Isaac's high winds and rains, they speculate, could also stir up remnant crude oil from the BP's Deepwater Horizon spill -- exposing more residents and wildlife to its potentially toxic effects.
"This is another disaster on top of the hurricane that we're going to have to deal with," Garret Graves, chairman of Louisiana's Coastal Protection and Restoration Authority, told The Huffington Post. "The threat is not insignificant."
Up to 1 million barrels of oil are estimated to remain in the Gulf of Mexico. That oil remains, Graves said, because BP has failed to clean it all up in the more than two years since the tragedy. "That's four to five times the oil that was spilled with the Exxon Valdez," he added.
In total, an estimated 4.9 million barrels of oil spewed into the Gulf of Mexico when the offshore rig exploded on April 20, 2010. As HuffPost reported on the spill's two year anniversary, some people, particularly children, may still be dealing with chronic coughs, headaches and other effects of exposure to contaminated air, water and seafood.
Graves fears the hurricane could spawn another wave of similar health issues.
He also noted that hurricane clean up could be complicated by the oil. Debris from a destroyed home, for example, could become hazardous waste and need special, more expensive disposal, rather than simply going to the landfill.
"The frustrating thing is that this could all have been entirely prevented," said Graves. "We've known all this time that oil is there, but BP has not been proactive in trying to remove it."
Mitchell Roffer, president of Roffer's Ocean Fishing Forecasting Service and an adjunct professor at the Florida Institute of Technology, shares Graves' concerns about the storm dredging up the old crude. "This is something that we talked about way back in May following the gulf spill," he said.
Roffer and others then argued against the widespread use of chemical dispersants to combat what would become the worst oil spill disaster in U.S. history.
"All it was doing was putting oil at the bottom of the ocean -- out of sight, out of mind," Roffer said. "I strongly believe that there is going to be some oil coming back up from submerged depths, into the water column and onto beaches."
But BP rejects such dire predictions. "Consistent with the past two hurricane seasons, we do not expect any significant impact of residual MC252 oil following Hurricane Isaac," BP spokesman Ray Melick told HuffPost in an email.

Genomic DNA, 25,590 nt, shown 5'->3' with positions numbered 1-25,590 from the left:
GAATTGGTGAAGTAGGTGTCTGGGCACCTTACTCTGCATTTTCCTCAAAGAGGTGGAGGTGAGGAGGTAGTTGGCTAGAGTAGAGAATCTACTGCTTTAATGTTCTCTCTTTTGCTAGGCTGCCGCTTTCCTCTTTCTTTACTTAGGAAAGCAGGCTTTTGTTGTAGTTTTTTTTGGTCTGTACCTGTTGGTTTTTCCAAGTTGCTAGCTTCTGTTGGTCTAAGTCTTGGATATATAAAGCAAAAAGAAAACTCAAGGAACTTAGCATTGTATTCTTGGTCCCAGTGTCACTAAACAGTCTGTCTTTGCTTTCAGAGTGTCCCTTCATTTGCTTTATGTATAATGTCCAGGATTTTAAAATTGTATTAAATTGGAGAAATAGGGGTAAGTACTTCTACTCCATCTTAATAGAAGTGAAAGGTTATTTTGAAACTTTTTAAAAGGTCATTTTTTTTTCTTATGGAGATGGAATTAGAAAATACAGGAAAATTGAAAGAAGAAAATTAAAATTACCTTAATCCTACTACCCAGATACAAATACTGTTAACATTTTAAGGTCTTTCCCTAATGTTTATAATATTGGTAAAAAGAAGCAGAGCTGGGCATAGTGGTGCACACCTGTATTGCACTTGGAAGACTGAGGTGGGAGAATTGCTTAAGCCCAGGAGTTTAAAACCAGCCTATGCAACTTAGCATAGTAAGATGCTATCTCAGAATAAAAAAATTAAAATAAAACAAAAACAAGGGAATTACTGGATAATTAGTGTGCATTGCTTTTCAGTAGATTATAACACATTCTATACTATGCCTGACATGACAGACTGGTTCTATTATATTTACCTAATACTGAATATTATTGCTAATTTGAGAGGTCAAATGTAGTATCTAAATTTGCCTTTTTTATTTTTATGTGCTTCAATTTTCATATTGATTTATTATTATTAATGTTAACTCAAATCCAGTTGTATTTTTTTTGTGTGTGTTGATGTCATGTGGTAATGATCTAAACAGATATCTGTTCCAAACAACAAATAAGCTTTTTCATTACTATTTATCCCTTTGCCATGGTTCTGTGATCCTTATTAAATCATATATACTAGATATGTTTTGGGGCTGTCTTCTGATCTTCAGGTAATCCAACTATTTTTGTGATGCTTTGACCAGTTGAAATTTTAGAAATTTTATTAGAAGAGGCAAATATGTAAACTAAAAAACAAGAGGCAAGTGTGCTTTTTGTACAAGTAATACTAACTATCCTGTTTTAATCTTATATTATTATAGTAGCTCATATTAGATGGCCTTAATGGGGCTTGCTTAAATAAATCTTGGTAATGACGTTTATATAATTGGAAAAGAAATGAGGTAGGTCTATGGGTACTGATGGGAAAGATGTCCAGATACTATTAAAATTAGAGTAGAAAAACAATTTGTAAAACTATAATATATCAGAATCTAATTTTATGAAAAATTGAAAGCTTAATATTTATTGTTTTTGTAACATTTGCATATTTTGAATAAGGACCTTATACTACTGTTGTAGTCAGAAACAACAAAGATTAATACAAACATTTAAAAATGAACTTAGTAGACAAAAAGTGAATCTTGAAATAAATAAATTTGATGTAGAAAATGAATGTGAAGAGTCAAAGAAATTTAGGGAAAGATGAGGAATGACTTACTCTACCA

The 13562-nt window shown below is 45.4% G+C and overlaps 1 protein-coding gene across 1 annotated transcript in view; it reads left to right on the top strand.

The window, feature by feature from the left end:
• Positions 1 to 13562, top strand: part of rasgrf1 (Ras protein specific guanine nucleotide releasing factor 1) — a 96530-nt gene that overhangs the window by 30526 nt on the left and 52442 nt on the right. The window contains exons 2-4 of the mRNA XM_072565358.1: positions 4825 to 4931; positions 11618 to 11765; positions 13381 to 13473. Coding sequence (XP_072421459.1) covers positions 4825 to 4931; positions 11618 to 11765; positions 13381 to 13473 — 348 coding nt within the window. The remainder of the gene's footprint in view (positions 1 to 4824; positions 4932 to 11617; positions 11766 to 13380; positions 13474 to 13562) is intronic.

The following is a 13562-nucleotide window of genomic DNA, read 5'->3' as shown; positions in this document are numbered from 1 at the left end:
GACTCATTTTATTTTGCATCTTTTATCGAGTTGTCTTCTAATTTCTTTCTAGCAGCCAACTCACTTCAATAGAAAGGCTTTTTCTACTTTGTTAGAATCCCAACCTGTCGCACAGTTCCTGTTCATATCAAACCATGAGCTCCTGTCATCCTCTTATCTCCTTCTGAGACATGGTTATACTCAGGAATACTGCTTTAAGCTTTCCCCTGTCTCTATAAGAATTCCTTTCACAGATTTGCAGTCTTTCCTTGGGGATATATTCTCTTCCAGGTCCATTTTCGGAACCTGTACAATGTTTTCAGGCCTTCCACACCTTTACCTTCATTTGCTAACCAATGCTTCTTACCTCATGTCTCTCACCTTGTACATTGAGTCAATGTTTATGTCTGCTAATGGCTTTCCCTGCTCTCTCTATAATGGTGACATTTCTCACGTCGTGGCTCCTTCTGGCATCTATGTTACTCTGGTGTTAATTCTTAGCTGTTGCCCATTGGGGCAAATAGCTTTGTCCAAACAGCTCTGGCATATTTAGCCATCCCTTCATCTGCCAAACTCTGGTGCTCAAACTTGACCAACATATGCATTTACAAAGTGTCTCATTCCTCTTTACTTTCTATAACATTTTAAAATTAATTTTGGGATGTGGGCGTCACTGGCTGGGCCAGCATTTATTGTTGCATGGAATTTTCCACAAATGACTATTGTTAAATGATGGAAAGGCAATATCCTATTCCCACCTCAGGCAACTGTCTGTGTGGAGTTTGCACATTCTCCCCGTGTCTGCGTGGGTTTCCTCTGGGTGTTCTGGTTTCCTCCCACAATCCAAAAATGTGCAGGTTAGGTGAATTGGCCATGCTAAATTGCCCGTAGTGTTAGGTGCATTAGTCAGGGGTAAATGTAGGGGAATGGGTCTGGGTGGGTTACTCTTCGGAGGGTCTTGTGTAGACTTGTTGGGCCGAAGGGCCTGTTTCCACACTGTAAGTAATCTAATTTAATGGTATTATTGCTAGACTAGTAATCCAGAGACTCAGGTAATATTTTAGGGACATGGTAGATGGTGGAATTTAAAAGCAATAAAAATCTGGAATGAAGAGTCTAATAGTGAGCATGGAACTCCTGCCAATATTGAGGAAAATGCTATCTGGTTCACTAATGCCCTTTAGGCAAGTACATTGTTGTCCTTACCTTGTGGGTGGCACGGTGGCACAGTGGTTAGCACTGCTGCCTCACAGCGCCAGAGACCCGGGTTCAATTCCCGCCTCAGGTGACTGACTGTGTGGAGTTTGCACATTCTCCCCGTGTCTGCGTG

Still, should any oil surface, Melick said BP would be on top of it. "We have repeatedly demonstrated our ability to respond quickly following severe weather," said Melick. "We will do the same as necessary after Hurricane Isaac."
The idea that oil deep on the ocean floor could be stirred up by a tropical storm is debated, though a growing body of research does support the possibility.
"Winds will push water away from the center of a storm, which causes an upwelling as the ocean tries to adjust," said Nick Shay, professor of meteorology and physical oceanography at the University of Miami. "It brings whatever is near the bottom up higher in the water column and currents can then push it towards the coast."
His research team has found upwellings from prior tropical storms as deep as 1,500 feet. Crude oil settled at such dark, cold depths tends to break down slower than oil closer to the surface.
Robert Weisberg, a marine scientist at the University of South Florida, follows the work of Shay and others. He, too, sees "no reason not to believe" that Deepwater Horizon oil will resurface. "We will know pretty soon," he said. "Isaac will do his own talking."
Less controversial is the potential rise of oil buried in the sand or near the shore of Gulf beaches as the hurricane bears down on the coast.
"That's the most obvious way that the oil might come back into the public eye. Erosion could expose and churn up tar balls and tar mats," said John Amos, president of the nonprofit SkyTruth, where he is urging the public to post photos of oil pollution in the wake of Isaac.
Water surges could also flush water out of marshes -- where BP oil is known to have traveled -- and back into the coastal areas. Sea turtles, added Roffer, would be among the many that could suffer the consequences.
"This is the time of year that these little baby turtles hatch," he said. "Oil is not health food for anyone."
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